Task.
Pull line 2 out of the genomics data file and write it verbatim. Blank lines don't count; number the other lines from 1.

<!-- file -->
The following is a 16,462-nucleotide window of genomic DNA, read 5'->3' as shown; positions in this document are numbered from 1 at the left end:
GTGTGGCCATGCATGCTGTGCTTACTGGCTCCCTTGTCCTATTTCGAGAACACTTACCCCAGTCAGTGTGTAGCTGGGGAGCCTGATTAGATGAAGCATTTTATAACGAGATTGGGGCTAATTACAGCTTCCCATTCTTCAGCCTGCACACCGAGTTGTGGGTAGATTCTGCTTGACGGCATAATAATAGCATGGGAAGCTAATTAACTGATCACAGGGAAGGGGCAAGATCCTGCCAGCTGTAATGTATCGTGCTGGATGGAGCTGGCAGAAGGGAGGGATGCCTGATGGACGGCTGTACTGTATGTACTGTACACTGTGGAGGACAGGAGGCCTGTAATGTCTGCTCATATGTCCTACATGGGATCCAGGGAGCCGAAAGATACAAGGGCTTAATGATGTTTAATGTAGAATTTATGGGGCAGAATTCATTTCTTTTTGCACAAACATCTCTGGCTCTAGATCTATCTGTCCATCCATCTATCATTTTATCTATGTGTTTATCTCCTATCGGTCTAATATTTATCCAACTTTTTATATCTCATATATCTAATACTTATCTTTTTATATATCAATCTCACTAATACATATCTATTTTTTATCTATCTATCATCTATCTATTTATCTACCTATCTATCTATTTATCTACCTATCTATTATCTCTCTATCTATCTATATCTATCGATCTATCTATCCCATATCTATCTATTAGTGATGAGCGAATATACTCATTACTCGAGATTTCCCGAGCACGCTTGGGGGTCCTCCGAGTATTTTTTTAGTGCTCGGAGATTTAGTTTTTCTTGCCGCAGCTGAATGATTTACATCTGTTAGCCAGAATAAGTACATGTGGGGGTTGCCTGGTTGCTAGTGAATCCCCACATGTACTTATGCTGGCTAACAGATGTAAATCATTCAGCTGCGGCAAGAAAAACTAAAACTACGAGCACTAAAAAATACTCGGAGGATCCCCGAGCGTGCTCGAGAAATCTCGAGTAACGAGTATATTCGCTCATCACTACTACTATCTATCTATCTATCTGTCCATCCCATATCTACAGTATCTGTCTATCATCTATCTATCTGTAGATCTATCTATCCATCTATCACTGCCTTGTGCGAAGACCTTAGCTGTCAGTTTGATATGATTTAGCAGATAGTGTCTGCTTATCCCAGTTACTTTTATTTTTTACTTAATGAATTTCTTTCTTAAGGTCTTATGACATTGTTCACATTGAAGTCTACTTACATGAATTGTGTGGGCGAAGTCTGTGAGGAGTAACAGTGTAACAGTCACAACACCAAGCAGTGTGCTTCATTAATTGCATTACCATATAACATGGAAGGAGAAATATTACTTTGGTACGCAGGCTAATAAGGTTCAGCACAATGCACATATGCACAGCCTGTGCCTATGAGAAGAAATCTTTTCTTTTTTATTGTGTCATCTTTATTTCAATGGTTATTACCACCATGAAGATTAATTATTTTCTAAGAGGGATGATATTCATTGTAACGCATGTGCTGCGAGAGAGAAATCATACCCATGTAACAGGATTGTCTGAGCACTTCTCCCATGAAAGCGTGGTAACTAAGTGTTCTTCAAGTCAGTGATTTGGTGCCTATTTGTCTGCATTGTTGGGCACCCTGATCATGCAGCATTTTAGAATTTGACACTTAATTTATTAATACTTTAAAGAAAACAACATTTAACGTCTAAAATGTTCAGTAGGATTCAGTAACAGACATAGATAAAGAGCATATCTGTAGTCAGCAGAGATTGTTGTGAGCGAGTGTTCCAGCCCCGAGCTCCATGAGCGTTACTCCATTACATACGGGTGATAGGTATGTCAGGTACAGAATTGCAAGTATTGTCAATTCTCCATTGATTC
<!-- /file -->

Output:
GTGTGGCCATGCATGCTGTGCTTACTGGCTCCCTTGTCCTATTTCGAGAACACTTACCCCAGTCAGTGTGTAGCTGGGGAGCCTGATTAGATGAAGCATTTTATAACGAGATTGGGGCTAATTACAGCTTCCCATTCTTCAGCCTGCACACCGAGTTGTGGGTAGATTCTGCTTGACGGCATAATAATAGCATGGGAAGCTAATTAACTGATCACAGGGAAGGGGCAAGATCCTGCCAGCTGTAATGTATCGTGCTGGATGGAGCTGGCAGAAGGGAGGGATGCCTGATGGACGGCTGTACTGTATGTACTGTACACTGTGGAGGACAGGAGGCCTGTAATGTCTGCTCATATGTCCTACATGGGATCCAGGGAGCCGAAAGATACAAGGGCTTAATGATGTTTAATGTAGAATTTATGGGGCAGAATTCATTTCTTTTTGCACAAACATCTCTGGCTCTAGATCTATCTGTCCATCCATCTATCATTTTATCTATGTGTTTATCTCCTATCGGTCTAATATTTATCCAACTTTTTATATCTCATATATCTAATACTTATCTTTTTATATATCAATCTCACTAATACATATCTATTTTTTATCTATCTATCATCTATCTATTTATCTACCTATCTATCTATTTATCTACCTATCTATTATCTCTCTATCTATCTATATCTATCGATCTATCTATCCCATATCTATCTATTAGTGATGAGCGAATATACTCATTACTCGAGATTTCCCGAGCACGCTTGGGGGTCCTCCGAGTATTTTTTTAGTGCTCGGAGATTTAGTTTTTCTTGCCGCAGCTGAATGATTTACATCTGTTAGCCAGAATAAGTACATGTGGGGGTTGCCTGGTTGCTAGTGAATCCCCACATGTACTTATGCTGGCTAACAGATGTAAATCATTCAGCTGCGGCAAGAAAAACTAAAACTACGAGCACTAAAAAATACTCGGAGGATCCCCGAGCGTGCTCGAGAAATCTCGAGTAACGAGTATATTCGCTCATCACTACTACTATCTATCTATCTATCTGTCCATCCCATATCTACAGTATCTGTCTATCATCTATCTATCTGTAGATCTATCTATCCATCTATCACTGCCTTGTGCGAAGACCTTAGCTGTCAGTTTGATATGATTTAGCAGATAGTGTCTGCTTATCCCAGTTACTTTTATTTTTTACTTAATGAATTTCTTTCTTAAGGTCTTATGACATTGTTCACATTGAAGTCTACTTACATGAATTGTGTGGGCGAAGTCTGTGAGGAGTAACAGTGTAACAGTCACAACACCAAGCAGTGTGCTTCATTAATTGCATTACCATATAACATGGAAGGAGAAATATTACTTTGGTACGCAGGCTAATAAGGTTCAGCACAATGCACATATGCACAGCCTGTGCCTATGAGAAGAAATCTTTTCTTTTTTATTGTGTCATCTTTATTTCAATGGTTATTACCACCATGAAGATTAATTATTTTCTAAGAGGGATGATATTCATTGTAACGCATGTGCTGCGAGAGAGAAATCATACCCATGTAACAGGATTGTCTGAGCACTTCTCCCATGAAAGCGTGGTAACTAAGTGTTCTTCAAGTCAGTGATTTGGTGCCTATTTGTCTGCATTGTTGGGCACCCTGATCATGCAGCATTTTAGAATTTGACACTTAATTTATTAATACTTTAAAGAAAACAACATTTAACGTCTAAAATGTTCAGTAGGATTCAGTAACAGACATAGATAAAGAGCATATCTGTAGTCAGCAGAGATTGTTGTGAGCGAGTGTTCCAGCCCCGAGCTCCATGAGCGTTACTCCATTACATACGGGTGATAGGTATGTCAGGTACAGAATTGCAAGTATTGTCAATTCTCCATTGATTC